Mozilla: 'no plans' to bundle Flash with Firefox
Google it ain't
Unlike Google, Mozilla says it's not committed to the idea of integrating Adobe Flash with its web browser.
"Mozilla has no current plans to bundle Flash with Firefox downloads," the open source outfit said in an email to The Reg. "Mozilla has always made it easy to install Flash and other plugins via the Automatic Plugin Finder Service, which has been part of Firefox for years."
Earlier this week, Google announced it intends to integrate Adobe Systems' Flash with its Chrome browser as quickly as possible, and it had already bundled the plug-in with Chrome's developer build.
Famously, Apple chief Steve Jobs has barred Flash from the iPhone and the imminent IPad, calling it "buggy," littered with security holes, and a "CPU hog." But rather than shun the plug-in, Google has vowed to embrace it in an effort to improve stability and security problems.
Unlike other browser makers, Google automatically updates its browser without user approval and Flash will become part of this silent update. The company also says that it will include Flash content in the Chrome "sandbox," which restricts the system privileges of the browser's rendering engine.
Google likes to trumpet the HTML5 standard as the future of the web. But clearly, it also intends to keep the plug-in alive - especially Flash. Flash is, among other things, a widely used online advertising technology, and we all know how much Google enjoys advertising.
It's unclear whether Google will allow the user to prevent Chrome from installing Flash.
Mountain View is also developing a new browser plug-in API, and with a blog post earlier this week, said both Mozilla and Adobe had joined this effort. When asked, Mozilla declined to discuss this effort, merely providing the statement that it has no plans to bundle Flash with Firefox.
Meanwhile, Mozilla has pushed out a Firefox developer preview that runs Flash and other plug-ins as a separate process.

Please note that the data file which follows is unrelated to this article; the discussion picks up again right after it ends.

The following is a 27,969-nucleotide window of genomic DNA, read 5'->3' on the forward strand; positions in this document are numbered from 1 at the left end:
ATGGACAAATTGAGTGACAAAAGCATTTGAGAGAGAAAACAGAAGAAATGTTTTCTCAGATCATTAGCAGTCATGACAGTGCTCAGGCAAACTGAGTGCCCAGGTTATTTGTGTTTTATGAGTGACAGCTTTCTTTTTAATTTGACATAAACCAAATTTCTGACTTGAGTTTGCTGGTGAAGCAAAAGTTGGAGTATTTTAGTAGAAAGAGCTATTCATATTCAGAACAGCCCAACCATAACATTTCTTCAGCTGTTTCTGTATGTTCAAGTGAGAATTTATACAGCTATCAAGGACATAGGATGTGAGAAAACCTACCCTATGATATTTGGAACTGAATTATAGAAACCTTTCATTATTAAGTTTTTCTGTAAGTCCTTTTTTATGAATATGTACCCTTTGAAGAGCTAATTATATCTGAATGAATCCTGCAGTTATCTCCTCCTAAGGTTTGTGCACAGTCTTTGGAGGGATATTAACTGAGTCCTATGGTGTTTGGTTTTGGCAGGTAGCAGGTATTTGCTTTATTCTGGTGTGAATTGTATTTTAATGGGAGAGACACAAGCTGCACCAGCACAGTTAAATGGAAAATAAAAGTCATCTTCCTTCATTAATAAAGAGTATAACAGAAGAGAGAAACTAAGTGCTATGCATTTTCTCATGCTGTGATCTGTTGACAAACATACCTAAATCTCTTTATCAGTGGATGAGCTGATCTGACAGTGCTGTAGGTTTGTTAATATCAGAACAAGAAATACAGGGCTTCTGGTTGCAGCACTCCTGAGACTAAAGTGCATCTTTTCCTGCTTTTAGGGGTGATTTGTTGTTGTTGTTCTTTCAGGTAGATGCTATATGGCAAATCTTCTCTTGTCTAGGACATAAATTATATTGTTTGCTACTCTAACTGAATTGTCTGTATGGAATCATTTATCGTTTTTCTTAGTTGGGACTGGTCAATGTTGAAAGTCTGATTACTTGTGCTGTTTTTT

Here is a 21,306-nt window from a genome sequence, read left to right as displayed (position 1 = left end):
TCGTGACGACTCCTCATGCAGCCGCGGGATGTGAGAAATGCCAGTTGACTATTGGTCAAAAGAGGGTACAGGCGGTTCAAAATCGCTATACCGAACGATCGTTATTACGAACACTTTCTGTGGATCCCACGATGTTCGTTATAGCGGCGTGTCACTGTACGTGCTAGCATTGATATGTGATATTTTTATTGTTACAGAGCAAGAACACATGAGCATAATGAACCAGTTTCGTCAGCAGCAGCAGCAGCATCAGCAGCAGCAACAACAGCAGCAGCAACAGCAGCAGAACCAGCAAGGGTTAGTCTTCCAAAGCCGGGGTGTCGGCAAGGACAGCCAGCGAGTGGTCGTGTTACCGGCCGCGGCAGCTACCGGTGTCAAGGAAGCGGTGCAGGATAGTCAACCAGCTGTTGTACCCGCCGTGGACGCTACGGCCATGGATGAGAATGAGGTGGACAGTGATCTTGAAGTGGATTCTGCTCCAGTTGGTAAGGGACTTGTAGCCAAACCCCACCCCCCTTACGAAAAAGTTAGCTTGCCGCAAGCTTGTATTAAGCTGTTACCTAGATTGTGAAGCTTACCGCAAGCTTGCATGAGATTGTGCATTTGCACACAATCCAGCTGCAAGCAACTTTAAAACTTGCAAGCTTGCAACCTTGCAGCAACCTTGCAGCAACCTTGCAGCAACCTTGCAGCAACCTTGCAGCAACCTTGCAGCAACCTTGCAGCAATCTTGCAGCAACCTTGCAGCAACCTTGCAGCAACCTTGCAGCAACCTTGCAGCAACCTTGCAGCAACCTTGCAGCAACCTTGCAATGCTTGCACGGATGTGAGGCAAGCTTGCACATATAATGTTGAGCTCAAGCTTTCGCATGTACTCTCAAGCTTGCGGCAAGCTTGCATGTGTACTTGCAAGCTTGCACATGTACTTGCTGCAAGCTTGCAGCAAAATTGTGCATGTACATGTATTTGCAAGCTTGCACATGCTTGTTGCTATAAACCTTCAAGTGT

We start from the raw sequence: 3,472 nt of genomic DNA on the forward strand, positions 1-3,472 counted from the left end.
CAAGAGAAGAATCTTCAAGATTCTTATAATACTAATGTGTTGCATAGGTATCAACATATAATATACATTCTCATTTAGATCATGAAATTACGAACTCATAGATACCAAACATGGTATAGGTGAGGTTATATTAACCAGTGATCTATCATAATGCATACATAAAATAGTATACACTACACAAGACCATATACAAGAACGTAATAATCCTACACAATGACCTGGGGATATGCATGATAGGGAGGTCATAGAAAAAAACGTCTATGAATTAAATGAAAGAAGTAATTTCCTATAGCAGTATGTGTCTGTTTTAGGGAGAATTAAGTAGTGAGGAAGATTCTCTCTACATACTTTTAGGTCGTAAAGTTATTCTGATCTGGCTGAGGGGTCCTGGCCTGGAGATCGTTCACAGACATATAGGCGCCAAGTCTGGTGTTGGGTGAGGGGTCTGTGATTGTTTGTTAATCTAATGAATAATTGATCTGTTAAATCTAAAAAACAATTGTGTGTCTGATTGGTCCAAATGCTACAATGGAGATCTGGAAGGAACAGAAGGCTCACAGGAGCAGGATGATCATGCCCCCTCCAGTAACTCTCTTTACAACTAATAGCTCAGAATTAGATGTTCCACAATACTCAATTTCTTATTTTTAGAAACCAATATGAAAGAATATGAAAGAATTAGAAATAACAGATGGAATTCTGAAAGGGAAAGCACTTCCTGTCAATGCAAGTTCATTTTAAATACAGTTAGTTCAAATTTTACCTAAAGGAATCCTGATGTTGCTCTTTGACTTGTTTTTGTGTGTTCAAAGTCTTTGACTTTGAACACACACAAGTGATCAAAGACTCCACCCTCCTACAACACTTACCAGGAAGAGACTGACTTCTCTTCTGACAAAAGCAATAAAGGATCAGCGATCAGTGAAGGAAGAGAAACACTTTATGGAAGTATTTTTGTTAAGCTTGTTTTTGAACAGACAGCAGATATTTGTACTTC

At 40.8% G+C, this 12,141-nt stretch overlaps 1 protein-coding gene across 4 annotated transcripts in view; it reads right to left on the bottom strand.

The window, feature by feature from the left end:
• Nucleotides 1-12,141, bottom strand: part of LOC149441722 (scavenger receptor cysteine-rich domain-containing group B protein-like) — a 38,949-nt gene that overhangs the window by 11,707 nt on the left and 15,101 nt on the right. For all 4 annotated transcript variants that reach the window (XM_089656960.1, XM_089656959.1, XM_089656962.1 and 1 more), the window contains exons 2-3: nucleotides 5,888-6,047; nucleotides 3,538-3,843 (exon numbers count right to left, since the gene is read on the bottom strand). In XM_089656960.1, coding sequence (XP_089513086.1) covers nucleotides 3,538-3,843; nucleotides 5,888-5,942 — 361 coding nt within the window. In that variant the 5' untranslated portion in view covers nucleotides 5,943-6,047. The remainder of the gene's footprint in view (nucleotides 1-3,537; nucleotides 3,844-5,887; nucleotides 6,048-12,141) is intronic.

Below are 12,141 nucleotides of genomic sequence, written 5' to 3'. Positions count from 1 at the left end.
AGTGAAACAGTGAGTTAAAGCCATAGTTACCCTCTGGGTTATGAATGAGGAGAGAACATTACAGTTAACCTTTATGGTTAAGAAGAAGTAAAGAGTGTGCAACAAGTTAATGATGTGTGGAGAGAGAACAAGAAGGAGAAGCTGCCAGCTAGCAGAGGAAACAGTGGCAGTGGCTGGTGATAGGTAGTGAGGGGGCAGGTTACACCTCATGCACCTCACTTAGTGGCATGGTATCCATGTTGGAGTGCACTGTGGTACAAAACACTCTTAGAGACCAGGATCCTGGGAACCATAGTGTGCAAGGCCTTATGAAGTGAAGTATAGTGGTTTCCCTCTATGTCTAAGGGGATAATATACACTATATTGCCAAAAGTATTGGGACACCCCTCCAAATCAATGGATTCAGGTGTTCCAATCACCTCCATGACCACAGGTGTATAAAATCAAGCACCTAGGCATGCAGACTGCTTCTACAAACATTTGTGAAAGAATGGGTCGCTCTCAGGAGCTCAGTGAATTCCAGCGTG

The second developer preview of what will become Firefox 4.0 includes what Mozilla calls out-of-process_plug-ins (OOPP), which uses a shim layer to execute the plug-in API, separating it from the browser proper. So far, the open sourcers have tested the technology with Flash and SilverLight. ®
Thank you, El Reg!
What with recent revelations that Chrome is chatting back every keypress in the URL bar (WTF?), and now that updates are pushed out silently...
...I have enough reasons to never install the bugger.
Again. For I tried it a few weeks back, and uninstalled it less than a minute later, for it and its 47Mb installer stuck themselves in \Documents and Settings\<name>\Local Settings\Application Data\Google - WTF? What's wrong with Program Files like everything else? Or maybe Chrome can't handle multi-user setups? It's the first time in my life I've seen an app install itself to that location. Oh, and the Google installer just "did it" with no input from me. It never asked *where* I'd like to install...
I would Fail icon for Google, but after what they've just done to YouTube, there aren't enough Epic Fail euphemisms to describe it. So heart for El Reg for giving solid reasons to avoid it like it has H1N1... ;-)
"buggy," littered with security holes"
Funny, sounds exactly like OSX to me.
Hey look at my OS wang!!!!!
Every bloody time "well my (OS of choice) is far better than (your OS of choice). Please fanbois ohh please just stop. Why must you soil my morning reading. All OS's crash once you put a load on them at some point. Software is buggy and sometimes handles things improperly.
So to close, (your OS of choice) sucks, mines better.
p.s. I'm aware of the irony